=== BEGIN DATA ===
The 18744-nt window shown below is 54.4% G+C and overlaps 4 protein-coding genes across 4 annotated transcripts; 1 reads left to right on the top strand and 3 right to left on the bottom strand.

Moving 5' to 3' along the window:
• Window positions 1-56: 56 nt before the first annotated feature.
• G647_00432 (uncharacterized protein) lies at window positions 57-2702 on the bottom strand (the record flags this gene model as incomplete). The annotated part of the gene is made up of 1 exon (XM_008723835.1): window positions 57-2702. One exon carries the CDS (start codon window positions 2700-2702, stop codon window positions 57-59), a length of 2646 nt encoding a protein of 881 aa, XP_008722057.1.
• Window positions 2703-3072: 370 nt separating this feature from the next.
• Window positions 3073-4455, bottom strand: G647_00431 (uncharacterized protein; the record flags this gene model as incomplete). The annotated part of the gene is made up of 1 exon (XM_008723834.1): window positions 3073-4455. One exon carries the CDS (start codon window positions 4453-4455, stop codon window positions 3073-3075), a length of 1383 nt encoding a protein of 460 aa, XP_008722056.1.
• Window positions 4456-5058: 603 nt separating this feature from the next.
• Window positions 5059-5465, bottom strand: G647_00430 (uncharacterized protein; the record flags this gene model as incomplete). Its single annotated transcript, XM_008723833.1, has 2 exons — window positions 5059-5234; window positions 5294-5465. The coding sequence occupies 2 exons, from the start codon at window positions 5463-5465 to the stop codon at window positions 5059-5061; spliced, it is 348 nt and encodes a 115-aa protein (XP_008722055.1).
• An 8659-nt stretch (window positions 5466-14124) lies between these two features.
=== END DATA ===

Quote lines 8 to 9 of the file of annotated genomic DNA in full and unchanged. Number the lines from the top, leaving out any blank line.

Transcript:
• Window positions 5059-5465, bottom strand: G647_00430 (uncharacterized protein; the record flags this gene model as incomplete). Its single annotated transcript, XM_008723833.1, has 2 exons — window positions 5059-5234; window positions 5294-5465. The coding sequence occupies 2 exons, from the start codon at window positions 5463-5465 to the stop codon at window positions 5059-5061; spliced, it is 348 nt and encodes a 115-aa protein (XP_008722055.1).
• An 8659-nt stretch (window positions 5466-14124) lies between these two features.